From 1988-2021, the ACM Awards aired on broadcast television, first on NBC (where it was originally called the Country Music Awards) and then moving to CBS in 1998. In its final year as a CBS awards show, the ACMs drew an all-time low of 6.3 million viewers on April 18, 2021, according to Nielsen’s Live + Same Day metric, reflecting the same kind of downturn being experienced by the Oscars, Grammys and nearly every other awards telecast.

The year prior, when it was broadcast on a Wednesday in September after delays due to the pandemic, the ACM Awards brought in a slightly higher 6.8 million viewers. That marked a significant drop from 9.9 million in 2019 and 12.1 million in 2018. Since 2006, which is when Nielsen began factoring DVR viewership into its ratings, the highest total viewer tally the ACMs brought in for CBS was 16 million viewers for its 2015 show.

With the show shifting to streaming, there was quietly some concern in the country community that some of the older demos that used to see the show on CBS wouldn’t have Prime Video or be completely certain of how to find the show online if they did. But Prime Video and the Academy have said they didn’t experience any misgivings from country artists about that.

The Nashville industry was “banging down the doors,” says Bartels, “because for that talent, it’s the first 360 experience across music, merch, content and really telling their story” via links on landing pages to further information.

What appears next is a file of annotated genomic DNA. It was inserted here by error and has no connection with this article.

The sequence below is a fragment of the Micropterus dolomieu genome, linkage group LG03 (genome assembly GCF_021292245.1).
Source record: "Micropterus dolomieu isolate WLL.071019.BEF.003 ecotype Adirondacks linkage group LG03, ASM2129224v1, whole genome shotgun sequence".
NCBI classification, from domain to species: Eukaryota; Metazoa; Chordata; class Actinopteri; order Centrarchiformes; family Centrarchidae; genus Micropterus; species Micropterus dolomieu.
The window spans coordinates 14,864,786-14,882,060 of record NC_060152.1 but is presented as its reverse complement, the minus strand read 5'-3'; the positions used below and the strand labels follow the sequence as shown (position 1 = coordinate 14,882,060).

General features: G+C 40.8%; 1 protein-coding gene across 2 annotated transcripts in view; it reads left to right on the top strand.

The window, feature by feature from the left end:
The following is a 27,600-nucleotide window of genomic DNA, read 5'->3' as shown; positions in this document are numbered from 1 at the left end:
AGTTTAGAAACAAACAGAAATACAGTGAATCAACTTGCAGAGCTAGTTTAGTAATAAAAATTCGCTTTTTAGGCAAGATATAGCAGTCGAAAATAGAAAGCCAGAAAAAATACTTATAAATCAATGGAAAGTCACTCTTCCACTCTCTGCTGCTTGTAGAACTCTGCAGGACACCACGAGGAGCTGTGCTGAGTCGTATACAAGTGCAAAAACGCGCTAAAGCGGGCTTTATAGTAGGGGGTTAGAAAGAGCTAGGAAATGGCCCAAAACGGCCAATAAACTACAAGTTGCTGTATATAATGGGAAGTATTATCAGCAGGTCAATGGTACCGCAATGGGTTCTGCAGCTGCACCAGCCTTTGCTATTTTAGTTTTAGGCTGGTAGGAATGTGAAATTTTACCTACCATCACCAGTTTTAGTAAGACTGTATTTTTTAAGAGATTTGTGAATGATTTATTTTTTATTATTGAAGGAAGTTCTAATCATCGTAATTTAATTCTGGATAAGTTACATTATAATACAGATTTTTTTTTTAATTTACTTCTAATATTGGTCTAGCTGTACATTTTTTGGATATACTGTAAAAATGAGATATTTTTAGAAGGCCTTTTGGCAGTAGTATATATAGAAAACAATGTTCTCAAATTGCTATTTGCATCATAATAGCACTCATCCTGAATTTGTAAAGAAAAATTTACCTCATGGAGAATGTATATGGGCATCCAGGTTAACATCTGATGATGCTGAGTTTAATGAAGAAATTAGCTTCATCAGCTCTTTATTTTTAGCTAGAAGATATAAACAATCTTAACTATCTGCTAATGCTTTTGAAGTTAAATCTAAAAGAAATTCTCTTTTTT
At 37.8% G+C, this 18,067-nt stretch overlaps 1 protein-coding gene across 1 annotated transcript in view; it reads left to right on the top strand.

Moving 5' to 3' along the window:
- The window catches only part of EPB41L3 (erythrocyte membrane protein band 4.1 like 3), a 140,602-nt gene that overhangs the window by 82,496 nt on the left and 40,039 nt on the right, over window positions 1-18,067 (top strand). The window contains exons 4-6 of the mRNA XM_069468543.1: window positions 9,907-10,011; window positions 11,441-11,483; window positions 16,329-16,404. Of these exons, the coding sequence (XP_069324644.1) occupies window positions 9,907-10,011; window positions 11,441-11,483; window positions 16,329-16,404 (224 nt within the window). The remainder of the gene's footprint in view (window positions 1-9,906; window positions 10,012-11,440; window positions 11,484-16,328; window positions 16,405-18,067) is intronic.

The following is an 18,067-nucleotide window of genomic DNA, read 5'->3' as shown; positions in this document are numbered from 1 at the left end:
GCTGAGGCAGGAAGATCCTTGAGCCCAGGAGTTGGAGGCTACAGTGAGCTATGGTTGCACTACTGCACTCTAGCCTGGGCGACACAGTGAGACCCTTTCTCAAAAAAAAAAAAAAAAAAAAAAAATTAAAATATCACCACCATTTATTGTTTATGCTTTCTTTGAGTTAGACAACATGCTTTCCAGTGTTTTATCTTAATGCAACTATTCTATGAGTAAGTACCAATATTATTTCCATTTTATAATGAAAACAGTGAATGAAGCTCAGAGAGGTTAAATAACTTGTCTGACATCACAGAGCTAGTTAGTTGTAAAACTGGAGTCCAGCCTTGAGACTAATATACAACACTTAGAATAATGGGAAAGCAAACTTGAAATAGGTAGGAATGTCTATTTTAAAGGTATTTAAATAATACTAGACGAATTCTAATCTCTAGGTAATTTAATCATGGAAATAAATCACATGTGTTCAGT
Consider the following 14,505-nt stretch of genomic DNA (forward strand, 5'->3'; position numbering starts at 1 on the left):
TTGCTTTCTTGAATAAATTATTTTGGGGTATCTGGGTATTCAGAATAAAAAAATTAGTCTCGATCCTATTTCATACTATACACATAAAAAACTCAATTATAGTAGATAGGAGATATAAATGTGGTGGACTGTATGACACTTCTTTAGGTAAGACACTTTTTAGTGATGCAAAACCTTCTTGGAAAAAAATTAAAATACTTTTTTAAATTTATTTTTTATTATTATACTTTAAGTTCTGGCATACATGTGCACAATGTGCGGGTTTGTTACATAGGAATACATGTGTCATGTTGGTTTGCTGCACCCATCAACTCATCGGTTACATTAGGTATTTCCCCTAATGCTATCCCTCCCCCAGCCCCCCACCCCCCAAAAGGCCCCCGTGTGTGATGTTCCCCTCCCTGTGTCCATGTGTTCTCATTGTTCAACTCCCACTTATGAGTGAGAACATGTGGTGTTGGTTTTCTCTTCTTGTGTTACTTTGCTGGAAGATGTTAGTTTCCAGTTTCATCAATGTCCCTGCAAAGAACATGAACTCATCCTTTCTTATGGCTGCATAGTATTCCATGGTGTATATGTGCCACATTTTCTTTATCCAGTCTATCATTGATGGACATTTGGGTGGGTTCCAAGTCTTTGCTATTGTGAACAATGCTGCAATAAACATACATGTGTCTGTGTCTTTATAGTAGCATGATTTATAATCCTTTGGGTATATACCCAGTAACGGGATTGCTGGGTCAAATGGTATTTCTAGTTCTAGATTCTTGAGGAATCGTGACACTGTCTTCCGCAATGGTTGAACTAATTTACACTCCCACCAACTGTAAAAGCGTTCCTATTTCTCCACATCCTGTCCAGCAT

She cites host Dolly Parton having had her first novel-co-written with James Patterson, go live on Audible the day of the show, following the release of her new album last week. But no QR codes to purchase these, or the hardback? “You will definitely see that in a few hours,” laughed Bartels. “Not on the live show, but the post-show.”

Parton was candid in discussing with Variety that a big reason for her returning to host the ACMs for the first time since 2000 was the opportunity for synergy. “They ask me all the time to host these shows,” she said last week, then noted her “Run Rose Run” novel and its soundtrack and how “you really try to connect those things. Everything’s about the business, as you know.”

Even without the opportunity to spur further sales or streaming, Salke says there are other benefits that country performers got from this year’s ACMs that they might not have otherwise. “To be able to have a live event on streaming where everyone can kind of have a communal cultural moment and share it really is the future for us,” she says. “The fact that this can be global opens it up to a much wider audience.”

Almost to a person, artists who were interviewed about the change on the red carpet Monday cited the simultaneous international audience that streaming allows as being a factor in being gung-ho about the move away from broadcast. It doesn’t hurt that country’s biggest overseas festival, the C2C fest in Britain, just wrapped up, and most of the genre’s savvier artists are aware that country is bigger than it’s gotten credit for in other territories and certainly has the most room for expansion outside of America.

“I do think it’s really cool that people all around the world can tune in and watch tonight,” said Tenille Townes. Normally, in her own home country, Canada, fans would have had to wait to see the show. “I know I’ve got a contingency of my Canadian family and friends that are so excited to be able to stream it tonight.”

With additional reporting by Jennifer Maas.